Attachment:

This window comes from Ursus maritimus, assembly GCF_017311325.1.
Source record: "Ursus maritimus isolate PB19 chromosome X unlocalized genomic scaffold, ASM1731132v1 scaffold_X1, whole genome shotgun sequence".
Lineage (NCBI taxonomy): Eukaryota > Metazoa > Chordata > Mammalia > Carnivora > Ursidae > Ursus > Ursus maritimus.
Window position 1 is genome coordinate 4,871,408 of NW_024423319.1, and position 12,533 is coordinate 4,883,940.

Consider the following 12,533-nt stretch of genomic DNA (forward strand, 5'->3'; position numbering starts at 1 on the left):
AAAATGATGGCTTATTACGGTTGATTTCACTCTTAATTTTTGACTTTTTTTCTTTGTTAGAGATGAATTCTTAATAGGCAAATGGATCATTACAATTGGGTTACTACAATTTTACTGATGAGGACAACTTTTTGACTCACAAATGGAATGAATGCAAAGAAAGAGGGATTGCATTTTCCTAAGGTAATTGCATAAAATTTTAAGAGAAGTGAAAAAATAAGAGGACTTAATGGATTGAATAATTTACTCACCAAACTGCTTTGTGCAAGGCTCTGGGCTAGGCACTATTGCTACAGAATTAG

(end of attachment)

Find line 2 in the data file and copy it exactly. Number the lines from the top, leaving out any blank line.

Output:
Source record: "Ursus maritimus isolate PB19 chromosome X unlocalized genomic scaffold, ASM1731132v1 scaffold_X1, whole genome shotgun sequence".